US willing to improve relations with Venezuela despite expulsion of consul
"I do not think we've had any major change in our policy regarding Venezuela," said State Department Spokeswoman Victoria Nuland
The United States remains open to exploring ways to improve relations with Venezuela, even though Washington expelled Venezuelan Consul General to Miami Livia Acosta on Friday, said Thursday US State Department Spokeswoman Victoria Nuland.
"I do not think we've had any major change in our policy regarding Venezuela," Nuland said, AFP reported.
The spokeswoman acknowledged that Washington's relations with the government of President Hugo Chávez "have been complex and difficult."
"But that does not change the fact that if there are ways to improve, we would be open" to that possibility, said Nuland.
The US government advised last Friday Venezuelan consul to Miami Livia Acosta that she had been declared persona non grata and asked her to leave the country.
The expulsion of Acosta came after the Spanish-language network Univisión broadcast a documentary claiming that she was involved in an alleged Iranian plot to launch cyber attacks against the United States. The plot was reportedly orchestrated in Mexico years ago, when the diplomat was working in that country.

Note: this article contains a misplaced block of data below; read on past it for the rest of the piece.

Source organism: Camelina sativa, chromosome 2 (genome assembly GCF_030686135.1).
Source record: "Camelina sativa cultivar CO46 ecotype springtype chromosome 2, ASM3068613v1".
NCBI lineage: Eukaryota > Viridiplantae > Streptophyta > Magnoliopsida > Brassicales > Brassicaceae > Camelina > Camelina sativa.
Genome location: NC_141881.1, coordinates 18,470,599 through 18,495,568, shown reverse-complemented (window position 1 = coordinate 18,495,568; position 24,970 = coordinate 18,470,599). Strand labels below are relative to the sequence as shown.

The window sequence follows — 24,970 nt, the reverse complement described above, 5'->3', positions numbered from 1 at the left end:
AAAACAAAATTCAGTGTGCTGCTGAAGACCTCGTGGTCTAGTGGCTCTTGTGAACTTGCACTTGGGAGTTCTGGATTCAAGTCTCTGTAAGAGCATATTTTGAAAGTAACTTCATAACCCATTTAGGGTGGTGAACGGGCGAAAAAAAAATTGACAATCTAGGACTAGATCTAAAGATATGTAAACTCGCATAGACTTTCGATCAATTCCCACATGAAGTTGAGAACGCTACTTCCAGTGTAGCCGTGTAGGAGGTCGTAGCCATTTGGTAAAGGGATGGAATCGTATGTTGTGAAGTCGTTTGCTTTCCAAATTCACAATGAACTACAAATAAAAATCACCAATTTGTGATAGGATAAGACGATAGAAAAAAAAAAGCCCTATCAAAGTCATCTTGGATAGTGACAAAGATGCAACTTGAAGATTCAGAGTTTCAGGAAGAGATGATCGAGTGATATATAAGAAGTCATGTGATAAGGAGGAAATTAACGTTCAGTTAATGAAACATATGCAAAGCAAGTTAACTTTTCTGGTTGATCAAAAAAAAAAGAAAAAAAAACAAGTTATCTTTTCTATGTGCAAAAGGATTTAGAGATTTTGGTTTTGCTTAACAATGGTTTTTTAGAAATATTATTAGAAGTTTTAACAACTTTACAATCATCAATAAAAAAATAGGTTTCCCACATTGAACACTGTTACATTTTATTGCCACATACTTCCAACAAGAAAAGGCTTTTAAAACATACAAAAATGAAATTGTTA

Regarding US congressmen's request for an investigation into Venezuelan diplomatic missions, Nuland said that job "is not the responsibility of the State Department," but intelligence agencies.
The State Department "fully cooperates with the FBI (Federal Bureau of Investigation) and other agencies responsible for ensuring that diplomats here act pursuant to the mandate of the Vienna Convention," said Nuland.
Hundreds of thousands of demonstrators took to the streets of Brazil on March 13 to demand the ouster of embattled President Dilma Rousseff, carrying banners expressing anger at bribery scandals and economic woes. A banner read "We don't want a new Venezuela in Brazil."